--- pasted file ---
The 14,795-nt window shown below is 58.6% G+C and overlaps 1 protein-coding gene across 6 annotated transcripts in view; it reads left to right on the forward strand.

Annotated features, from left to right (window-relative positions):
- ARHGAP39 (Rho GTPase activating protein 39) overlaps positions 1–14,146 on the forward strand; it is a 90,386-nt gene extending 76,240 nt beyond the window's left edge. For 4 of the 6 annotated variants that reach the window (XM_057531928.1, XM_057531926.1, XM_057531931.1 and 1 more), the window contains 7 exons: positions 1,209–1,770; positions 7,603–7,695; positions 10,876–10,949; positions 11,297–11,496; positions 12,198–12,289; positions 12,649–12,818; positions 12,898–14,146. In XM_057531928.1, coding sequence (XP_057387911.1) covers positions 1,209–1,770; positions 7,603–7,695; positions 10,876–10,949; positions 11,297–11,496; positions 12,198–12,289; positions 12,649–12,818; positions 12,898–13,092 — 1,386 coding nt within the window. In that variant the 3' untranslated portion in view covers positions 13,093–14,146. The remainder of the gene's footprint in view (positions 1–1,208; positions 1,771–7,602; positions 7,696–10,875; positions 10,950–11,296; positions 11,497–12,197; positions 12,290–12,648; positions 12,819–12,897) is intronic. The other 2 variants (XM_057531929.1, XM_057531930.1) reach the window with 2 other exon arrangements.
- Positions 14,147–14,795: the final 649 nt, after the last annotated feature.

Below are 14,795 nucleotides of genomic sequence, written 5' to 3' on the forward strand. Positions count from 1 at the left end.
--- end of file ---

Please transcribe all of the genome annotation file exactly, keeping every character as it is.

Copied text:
The 14,795-nt window shown below is 58.6% G+C and overlaps 1 protein-coding gene across 6 annotated transcripts in view; it reads left to right on the forward strand.

Annotated features, from left to right (window-relative positions):
- ARHGAP39 (Rho GTPase activating protein 39) overlaps positions 1–14,146 on the forward strand; it is a 90,386-nt gene extending 76,240 nt beyond the window's left edge. For 4 of the 6 annotated variants that reach the window (XM_057531928.1, XM_057531926.1, XM_057531931.1 and 1 more), the window contains 7 exons: positions 1,209–1,770; positions 7,603–7,695; positions 10,876–10,949; positions 11,297–11,496; positions 12,198–12,289; positions 12,649–12,818; positions 12,898–14,146. In XM_057531928.1, coding sequence (XP_057387911.1) covers positions 1,209–1,770; positions 7,603–7,695; positions 10,876–10,949; positions 11,297–11,496; positions 12,198–12,289; positions 12,649–12,818; positions 12,898–13,092 — 1,386 coding nt within the window. In that variant the 3' untranslated portion in view covers positions 13,093–14,146. The remainder of the gene's footprint in view (positions 1–1,208; positions 1,771–7,602; positions 7,696–10,875; positions 10,950–11,296; positions 11,497–12,197; positions 12,290–12,648; positions 12,819–12,897) is intronic. The other 2 variants (XM_057531929.1, XM_057531930.1) reach the window with 2 other exon arrangements.
- Positions 14,147–14,795: the final 649 nt, after the last annotated feature.

Below are 14,795 nucleotides of genomic sequence, written 5' to 3' on the forward strand. Positions count from 1 at the left end.